Tips for Handling

Handling poses multiple risks to digital prints. Some types are robust, especially plain-paper documents, while others such as fine-art pigment inkjet prints can have very delicate surfaces that are sensitive to a variety of problems such as cracking, chipping, scratching, and abrasion. Still, all types can be damaged if handling is rough or thoughtless, with the greatest risk coming from inexperienced users. Education on proper handling techniques is important for everyone that will come in contact with the prints.

Importance of Identification

Vulnerability to handling is primarily determined by print type, so awareness of the different print types will be important. Fortunately, both dye sublimation and electrophotographic prints can be handled just like traditional photographs and paper documents respectively. It is really inkjet prints that warrant additional consideration. Because inkjet is a highly diverse class of materials, the same rules won’t apply to each variation.

Handling TipsGloves

Gloves should always be used. There is no scientific evidence supporting a preference for nitrile or cotton gloves for digital prints; however, there are reasons to prefer nitrile to cotton for many collection objects and not just digital. They fit better, they don’t tend to snag on edges, and they don’t allow for contaminants to migrate through the glove over time.

Secondary Supports

Avoid touching the image area in prints even with gloves. Hold prints at edges or underneath. The use of a secondary support such as a mat board is preferred. This will prevent abrasion of the print’s surface by the fingers as well as unintended flexing of the print which can lead to surface cracking or crimping. In addition, inkjet prints that have been on exhibit may have become imperceptibly brittle. This can be true even when other types of decay are not apparent such as color fade or paper yellowing. Flexing such a print may initiate cracking or even delamination of paper coatings.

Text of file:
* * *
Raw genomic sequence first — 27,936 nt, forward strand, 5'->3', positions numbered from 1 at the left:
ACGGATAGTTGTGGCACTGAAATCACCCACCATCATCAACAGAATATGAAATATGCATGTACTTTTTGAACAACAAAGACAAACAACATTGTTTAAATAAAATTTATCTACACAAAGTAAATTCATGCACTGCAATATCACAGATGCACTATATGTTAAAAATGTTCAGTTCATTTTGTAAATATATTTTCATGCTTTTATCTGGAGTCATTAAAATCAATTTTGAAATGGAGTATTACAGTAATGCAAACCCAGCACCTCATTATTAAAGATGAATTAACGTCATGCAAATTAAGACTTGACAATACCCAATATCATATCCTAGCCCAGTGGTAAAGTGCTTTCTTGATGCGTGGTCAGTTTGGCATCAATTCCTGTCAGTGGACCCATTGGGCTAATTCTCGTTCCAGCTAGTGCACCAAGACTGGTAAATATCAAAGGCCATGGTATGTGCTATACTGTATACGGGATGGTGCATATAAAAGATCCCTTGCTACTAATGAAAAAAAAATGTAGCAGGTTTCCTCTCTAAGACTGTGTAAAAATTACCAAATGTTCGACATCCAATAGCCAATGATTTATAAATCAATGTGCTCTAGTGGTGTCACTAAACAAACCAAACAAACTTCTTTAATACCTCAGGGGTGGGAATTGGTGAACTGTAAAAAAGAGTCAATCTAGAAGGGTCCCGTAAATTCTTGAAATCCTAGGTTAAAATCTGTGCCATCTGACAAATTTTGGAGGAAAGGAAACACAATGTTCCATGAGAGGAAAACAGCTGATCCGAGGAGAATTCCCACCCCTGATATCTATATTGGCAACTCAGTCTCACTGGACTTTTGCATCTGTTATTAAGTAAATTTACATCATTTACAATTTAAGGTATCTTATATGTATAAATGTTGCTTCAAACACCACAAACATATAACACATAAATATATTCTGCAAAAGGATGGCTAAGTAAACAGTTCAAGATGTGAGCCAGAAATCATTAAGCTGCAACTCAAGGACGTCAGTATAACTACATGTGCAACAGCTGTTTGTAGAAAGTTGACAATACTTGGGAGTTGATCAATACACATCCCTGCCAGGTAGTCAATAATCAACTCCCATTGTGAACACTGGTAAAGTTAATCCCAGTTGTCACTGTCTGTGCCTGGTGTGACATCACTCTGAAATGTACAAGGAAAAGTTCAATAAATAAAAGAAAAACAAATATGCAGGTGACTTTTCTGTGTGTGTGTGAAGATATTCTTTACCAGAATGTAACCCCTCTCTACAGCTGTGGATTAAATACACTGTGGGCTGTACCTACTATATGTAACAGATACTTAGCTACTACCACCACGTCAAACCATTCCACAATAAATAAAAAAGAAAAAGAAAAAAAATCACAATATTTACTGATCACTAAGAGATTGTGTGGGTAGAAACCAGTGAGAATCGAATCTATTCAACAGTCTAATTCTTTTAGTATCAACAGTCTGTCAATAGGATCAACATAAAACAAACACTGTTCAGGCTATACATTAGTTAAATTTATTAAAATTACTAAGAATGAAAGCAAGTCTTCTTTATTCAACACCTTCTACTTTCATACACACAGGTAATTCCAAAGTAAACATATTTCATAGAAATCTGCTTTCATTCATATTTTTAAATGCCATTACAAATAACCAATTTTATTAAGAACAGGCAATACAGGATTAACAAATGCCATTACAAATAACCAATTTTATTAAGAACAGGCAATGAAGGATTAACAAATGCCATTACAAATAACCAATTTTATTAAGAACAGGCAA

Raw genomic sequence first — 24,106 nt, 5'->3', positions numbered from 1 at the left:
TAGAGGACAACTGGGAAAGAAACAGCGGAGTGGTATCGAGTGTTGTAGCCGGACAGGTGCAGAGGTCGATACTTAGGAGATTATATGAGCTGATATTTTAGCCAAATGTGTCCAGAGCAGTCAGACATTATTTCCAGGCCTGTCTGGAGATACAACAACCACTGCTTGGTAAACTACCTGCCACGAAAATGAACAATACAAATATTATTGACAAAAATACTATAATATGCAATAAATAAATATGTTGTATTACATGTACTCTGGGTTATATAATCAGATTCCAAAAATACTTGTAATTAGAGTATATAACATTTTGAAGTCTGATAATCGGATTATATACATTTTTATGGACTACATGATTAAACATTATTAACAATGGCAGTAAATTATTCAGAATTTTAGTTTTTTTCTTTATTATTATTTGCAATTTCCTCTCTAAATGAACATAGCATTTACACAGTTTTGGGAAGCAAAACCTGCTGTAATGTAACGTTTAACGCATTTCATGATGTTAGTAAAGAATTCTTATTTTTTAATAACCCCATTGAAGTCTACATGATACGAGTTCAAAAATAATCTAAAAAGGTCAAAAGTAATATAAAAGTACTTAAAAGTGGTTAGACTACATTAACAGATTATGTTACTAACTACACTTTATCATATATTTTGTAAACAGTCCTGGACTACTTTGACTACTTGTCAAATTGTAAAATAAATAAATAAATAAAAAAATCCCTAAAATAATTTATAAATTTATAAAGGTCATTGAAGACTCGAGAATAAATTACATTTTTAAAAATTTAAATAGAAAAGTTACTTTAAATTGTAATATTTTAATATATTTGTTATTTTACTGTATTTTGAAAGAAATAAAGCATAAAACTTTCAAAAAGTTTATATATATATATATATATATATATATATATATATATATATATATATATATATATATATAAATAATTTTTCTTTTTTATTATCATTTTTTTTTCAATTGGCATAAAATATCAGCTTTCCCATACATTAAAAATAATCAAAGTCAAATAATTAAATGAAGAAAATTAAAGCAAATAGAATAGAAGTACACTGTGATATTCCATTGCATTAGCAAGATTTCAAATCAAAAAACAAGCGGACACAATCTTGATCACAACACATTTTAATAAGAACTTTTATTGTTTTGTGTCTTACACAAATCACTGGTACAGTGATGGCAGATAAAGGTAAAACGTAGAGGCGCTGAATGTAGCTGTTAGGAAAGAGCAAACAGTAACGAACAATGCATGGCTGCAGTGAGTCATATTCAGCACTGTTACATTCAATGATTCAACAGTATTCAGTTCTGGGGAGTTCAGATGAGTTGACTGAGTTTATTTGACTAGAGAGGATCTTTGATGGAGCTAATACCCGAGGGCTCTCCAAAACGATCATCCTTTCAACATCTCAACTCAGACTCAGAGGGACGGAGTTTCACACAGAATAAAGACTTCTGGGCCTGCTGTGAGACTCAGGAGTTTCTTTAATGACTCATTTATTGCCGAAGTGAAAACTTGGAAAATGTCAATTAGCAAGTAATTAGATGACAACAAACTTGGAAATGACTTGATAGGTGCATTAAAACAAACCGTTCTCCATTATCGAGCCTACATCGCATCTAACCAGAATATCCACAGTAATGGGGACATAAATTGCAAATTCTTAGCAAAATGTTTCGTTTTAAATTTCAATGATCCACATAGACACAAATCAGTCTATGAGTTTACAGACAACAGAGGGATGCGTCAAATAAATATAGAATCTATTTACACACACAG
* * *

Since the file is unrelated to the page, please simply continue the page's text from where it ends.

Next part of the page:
Because many inkjet prints can also become more brittle when the humidity is low, all spaces where prints are to be handled, whether conservation labs, exhibit preparation areas, or reading rooms, etc., should maintain humidity within 30% to 50% RH. It is also important to know that cracking can happen to some prints even at moderate humidities, so handling should be performed carefully even in the best of environments.

Prevent Air Exposure

Porous-coated inkjet papers, used for both dye and pigment inkjet prints, continually absorb pollutants from the air that can react at a later time deteriorating the image and paper support. For this reason prints should not be exposed to the air for significant periods such as on tables in the lab during extended conservation treatment. Prints should be kept covered by plastic films or other non-abrasive materials to minimize airflow across the print’s surface until it is returned to storage or framed behind glazing.

Avoid Rolling or Stacking

Pigment inkjet prints, especially on soft, fine art papers, can be extremely sensitive to abrasion and scratch. Prints should not be piled directly on top of each other. Interleaving should be done with very smooth materials such as plastic films. Prints should also not be rolled, as this stresses the image receiver layer and puts direct contact between the inked surface and the paper’s verso. This can result in abrasion damage. Additionally, prints should always be allowed to fully dry post-printing before interleaving and/or stacking to prevent spotting, ferrotyping or blocking.


Clear guidelines should be provided to all institutional personnel, including exhibit preparators, packers, transporters, curators, etc., that may at some time need to physically handle prints. Researchers and other patrons that may come into contact with the materials should also be educated on the proper ways to handle these objects to avoid potential damage.

Click here to download a handling tips mini-poster to hang in your conservation lab, reading rooms, or exhibition preparations spaces. In addition, you could place it into boxes with inkjet prints so that the information will always be with the prints no matter who uses them.